Tablets are also supporting the continued popularity of watching TV live, with more than half (57%) of tablet audiovisual content viewers watching live TV at least weekly via this device.
The rising use of tablet computers
Household take-up of tablet computers has more than doubled over the past year, rising from 11% last year to 24% in 2013. Two-thirds of users say they use this device on a daily basis and 95% use it at least once a week. Weekly users say they spend an hour and 45 minutes each day using their tablet.
One in ten (9%) households own more than one tablet and half of owners say they couldn’t live without them, up from 34% last year. A third of tablet users say the device is their main way of connecting to the internet – on a par with the laptop.
The growth in ownership of tablets is driving the use of second screens, and enticing people to the main TV room. More than half (56%) of tablet owners use their device for viewing audiovisual content and half of these do so while in the living room.
Furthermore, a fifth of families with a tablet (22%) said they watch different content on different screens while in the same room all or most of the time.
In addition to fuelling media multi-tasking in the living room, among people who watch audio visual content on their tablet, 60% do so in the bedroom. One in ten (11%) watch content in the bathroom, rising to 20% of 18-24 year olds.
More than half (56%) of tablet users watch audiovisual content on the device, while half say they have downloaded at least one TV ‘app’ such as BBC iPlayer, ITV Player, 4OD, and Demand 5.
The electronic babysitter?
Many parents are using tablet devices to keep their children occupied – three-quarters agree that their tablet is a useful tool for entertaining and educating their children. The majority (91%) of parents with a tablet say their children use it or have one of their own. Two in five (41%) report daily tablet use by their children – 17% say that their children use it more than once a day. TV-type viewing on tablets by children tends to take place in the same room as the main TV or in their bedroom.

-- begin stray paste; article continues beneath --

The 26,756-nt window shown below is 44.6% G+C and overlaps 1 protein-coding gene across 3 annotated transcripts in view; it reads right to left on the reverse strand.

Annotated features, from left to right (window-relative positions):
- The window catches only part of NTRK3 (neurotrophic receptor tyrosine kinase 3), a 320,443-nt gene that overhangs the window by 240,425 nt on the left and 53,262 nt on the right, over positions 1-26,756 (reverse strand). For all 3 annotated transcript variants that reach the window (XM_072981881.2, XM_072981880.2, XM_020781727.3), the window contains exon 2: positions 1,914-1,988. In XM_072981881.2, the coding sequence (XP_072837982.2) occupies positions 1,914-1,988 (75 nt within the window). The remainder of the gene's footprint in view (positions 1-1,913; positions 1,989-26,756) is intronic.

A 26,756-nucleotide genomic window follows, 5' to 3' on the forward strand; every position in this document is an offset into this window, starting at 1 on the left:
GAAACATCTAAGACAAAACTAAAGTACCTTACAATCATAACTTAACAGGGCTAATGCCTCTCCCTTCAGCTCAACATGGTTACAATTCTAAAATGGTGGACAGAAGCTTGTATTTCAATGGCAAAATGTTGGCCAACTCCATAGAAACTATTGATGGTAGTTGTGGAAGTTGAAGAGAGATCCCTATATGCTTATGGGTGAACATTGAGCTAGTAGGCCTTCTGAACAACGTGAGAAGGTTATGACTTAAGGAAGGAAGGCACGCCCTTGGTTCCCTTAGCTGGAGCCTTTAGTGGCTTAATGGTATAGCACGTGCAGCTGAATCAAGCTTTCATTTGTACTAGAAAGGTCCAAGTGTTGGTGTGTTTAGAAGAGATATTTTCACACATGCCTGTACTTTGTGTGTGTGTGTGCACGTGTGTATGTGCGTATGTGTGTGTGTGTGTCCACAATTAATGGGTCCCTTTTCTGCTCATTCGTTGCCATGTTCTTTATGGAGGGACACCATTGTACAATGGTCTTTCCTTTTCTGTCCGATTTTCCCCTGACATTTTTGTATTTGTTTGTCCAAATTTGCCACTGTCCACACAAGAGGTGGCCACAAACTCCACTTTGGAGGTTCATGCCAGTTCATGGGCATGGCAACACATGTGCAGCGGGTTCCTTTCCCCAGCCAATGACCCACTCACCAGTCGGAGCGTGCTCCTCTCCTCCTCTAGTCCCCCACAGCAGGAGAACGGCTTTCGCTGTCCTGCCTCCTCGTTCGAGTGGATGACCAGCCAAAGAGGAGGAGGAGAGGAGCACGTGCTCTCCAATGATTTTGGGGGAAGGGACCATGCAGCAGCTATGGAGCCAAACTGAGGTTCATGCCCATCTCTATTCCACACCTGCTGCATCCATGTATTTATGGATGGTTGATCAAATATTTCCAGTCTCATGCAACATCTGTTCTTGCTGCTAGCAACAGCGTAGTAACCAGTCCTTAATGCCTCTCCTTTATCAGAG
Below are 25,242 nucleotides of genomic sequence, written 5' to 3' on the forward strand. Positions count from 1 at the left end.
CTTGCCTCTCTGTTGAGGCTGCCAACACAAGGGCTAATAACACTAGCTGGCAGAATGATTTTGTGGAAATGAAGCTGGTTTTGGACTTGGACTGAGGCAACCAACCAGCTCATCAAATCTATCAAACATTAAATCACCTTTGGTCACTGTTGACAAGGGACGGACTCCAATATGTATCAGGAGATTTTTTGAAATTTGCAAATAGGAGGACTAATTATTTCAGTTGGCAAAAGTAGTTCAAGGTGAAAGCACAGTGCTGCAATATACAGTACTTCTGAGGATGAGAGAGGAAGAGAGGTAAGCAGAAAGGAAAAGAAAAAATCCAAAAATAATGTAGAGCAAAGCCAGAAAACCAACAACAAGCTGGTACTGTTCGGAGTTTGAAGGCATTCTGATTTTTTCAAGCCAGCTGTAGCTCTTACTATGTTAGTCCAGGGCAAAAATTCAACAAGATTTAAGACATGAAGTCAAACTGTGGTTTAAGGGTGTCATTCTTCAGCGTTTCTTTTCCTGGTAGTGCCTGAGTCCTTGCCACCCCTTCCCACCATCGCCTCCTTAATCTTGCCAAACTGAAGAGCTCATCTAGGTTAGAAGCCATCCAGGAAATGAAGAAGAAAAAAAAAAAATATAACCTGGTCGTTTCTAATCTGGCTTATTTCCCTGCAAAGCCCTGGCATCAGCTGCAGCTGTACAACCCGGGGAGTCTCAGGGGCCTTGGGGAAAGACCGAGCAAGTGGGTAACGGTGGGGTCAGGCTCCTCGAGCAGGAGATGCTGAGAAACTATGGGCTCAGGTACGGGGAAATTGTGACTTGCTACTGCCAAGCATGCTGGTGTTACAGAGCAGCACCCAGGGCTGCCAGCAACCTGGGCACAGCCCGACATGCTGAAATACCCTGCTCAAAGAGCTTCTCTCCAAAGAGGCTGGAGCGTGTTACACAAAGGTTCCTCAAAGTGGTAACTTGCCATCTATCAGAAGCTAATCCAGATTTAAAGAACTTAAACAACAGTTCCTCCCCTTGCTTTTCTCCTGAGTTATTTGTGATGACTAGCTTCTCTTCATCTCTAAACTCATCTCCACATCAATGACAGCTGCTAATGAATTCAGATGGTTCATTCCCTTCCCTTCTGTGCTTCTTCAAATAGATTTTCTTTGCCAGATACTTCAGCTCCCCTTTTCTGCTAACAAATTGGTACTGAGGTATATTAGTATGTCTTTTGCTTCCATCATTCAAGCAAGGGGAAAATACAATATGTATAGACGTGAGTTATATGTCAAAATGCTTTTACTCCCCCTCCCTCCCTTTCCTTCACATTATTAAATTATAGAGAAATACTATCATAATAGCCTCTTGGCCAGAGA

Among children, tablet computers are largely used for entertainment purposes. Playing games is most popular (71%), followed by watching short video clips (44%), internet browsing (40%) and watching TV programmes/films (37%). Around one in three parents with a tablet (28%) say that their child uses it for school or college work.
Internet overtakes texting among 16-24 year olds
Web-based forms of communication, such as email, instant messaging or social networking is now the most popular method of communication among younger people. More than eight in ten 16-24 year olds (84%) use at least one of these methods on weekly basis – higher than texting on a mobile phone (80%).
The most popular forms of weekly web-based communication among this age group are social networking (66%) and instant messaging (48%). Individually, each of these methods is used less on a weekly basis than SMS. Around a third (35%) use micro-blogging sites on a weekly basis.
Younger people are also more likely than older users to think it acceptable to share information via text. While 39% of all UK adults think that it acceptable to share good news through public text communication methods – such as posting on open social networking sites – this rises to 61% of 16-24 year olds.
One in five (21%) 16-24 year olds also agree that it is acceptable to start a relationship by text messages, emails or personal messages on social networking sites. Similarly, 30% of 16-24 year olds agree that it is acceptable to have an argument by text.